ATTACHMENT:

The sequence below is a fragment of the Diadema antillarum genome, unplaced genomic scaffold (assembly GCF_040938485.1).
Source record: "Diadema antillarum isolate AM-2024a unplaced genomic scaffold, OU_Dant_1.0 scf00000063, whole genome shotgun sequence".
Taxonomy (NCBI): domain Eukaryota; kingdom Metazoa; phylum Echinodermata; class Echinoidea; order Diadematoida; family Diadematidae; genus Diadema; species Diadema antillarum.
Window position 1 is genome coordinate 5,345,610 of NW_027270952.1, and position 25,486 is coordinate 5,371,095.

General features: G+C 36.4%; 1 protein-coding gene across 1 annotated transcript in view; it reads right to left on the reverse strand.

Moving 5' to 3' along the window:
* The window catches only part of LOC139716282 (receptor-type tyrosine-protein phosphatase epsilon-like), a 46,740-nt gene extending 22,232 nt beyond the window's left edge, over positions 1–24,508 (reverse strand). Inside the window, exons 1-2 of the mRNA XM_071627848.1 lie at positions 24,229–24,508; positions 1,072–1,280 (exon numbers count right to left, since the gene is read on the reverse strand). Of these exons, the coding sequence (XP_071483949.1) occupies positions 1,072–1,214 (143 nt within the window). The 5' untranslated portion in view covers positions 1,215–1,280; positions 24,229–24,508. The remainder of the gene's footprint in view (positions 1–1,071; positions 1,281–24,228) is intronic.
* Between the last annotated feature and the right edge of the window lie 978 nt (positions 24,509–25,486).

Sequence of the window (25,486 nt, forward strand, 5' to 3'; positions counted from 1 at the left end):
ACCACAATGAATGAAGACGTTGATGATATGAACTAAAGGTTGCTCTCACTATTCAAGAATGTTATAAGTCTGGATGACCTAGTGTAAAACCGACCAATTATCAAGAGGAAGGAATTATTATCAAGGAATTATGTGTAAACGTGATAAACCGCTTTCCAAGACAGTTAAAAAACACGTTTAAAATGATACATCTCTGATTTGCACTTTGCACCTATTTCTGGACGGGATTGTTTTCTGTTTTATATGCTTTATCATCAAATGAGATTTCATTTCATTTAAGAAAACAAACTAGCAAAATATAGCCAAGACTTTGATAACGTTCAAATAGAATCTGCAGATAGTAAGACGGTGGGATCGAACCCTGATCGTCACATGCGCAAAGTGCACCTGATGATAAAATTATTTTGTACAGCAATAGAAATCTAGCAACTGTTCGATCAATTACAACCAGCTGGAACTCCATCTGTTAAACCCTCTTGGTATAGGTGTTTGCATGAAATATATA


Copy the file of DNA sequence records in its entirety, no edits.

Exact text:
The sequence below is a fragment of the Diadema antillarum genome, unplaced genomic scaffold (assembly GCF_040938485.1).
Source record: "Diadema antillarum isolate AM-2024a unplaced genomic scaffold, OU_Dant_1.0 scf00000063, whole genome shotgun sequence".
Taxonomy (NCBI): domain Eukaryota; kingdom Metazoa; phylum Echinodermata; class Echinoidea; order Diadematoida; family Diadematidae; genus Diadema; species Diadema antillarum.
Window position 1 is genome coordinate 5,345,610 of NW_027270952.1, and position 25,486 is coordinate 5,371,095.

General features: G+C 36.4%; 1 protein-coding gene across 1 annotated transcript in view; it reads right to left on the reverse strand.

Moving 5' to 3' along the window:
* The window catches only part of LOC139716282 (receptor-type tyrosine-protein phosphatase epsilon-like), a 46,740-nt gene extending 22,232 nt beyond the window's left edge, over positions 1–24,508 (reverse strand). Inside the window, exons 1-2 of the mRNA XM_071627848.1 lie at positions 24,229–24,508; positions 1,072–1,280 (exon numbers count right to left, since the gene is read on the reverse strand). Of these exons, the coding sequence (XP_071483949.1) occupies positions 1,072–1,214 (143 nt within the window). The 5' untranslated portion in view covers positions 1,215–1,280; positions 24,229–24,508. The remainder of the gene's footprint in view (positions 1–1,071; positions 1,281–24,228) is intronic.
* Between the last annotated feature and the right edge of the window lie 978 nt (positions 24,509–25,486).

Sequence of the window (25,486 nt, forward strand, 5' to 3'; positions counted from 1 at the left end):
ACCACAATGAATGAAGACGTTGATGATATGAACTAAAGGTTGCTCTCACTATTCAAGAATGTTATAAGTCTGGATGACCTAGTGTAAAACCGACCAATTATCAAGAGGAAGGAATTATTATCAAGGAATTATGTGTAAACGTGATAAACCGCTTTCCAAGACAGTTAAAAAACACGTTTAAAATGATACATCTCTGATTTGCACTTTGCACCTATTTCTGGACGGGATTGTTTTCTGTTTTATATGCTTTATCATCAAATGAGATTTCATTTCATTTAAGAAAACAAACTAGCAAAATATAGCCAAGACTTTGATAACGTTCAAATAGAATCTGCAGATAGTAAGACGGTGGGATCGAACCCTGATCGTCACATGCGCAAAGTGCACCTGATGATAAAATTATTTTGTACAGCAATAGAAATCTAGCAACTGTTCGATCAATTACAACCAGCTGGAACTCCATCTGTTAAACCCTCTTGGTATAGGTGTTTGCATGAAATATATA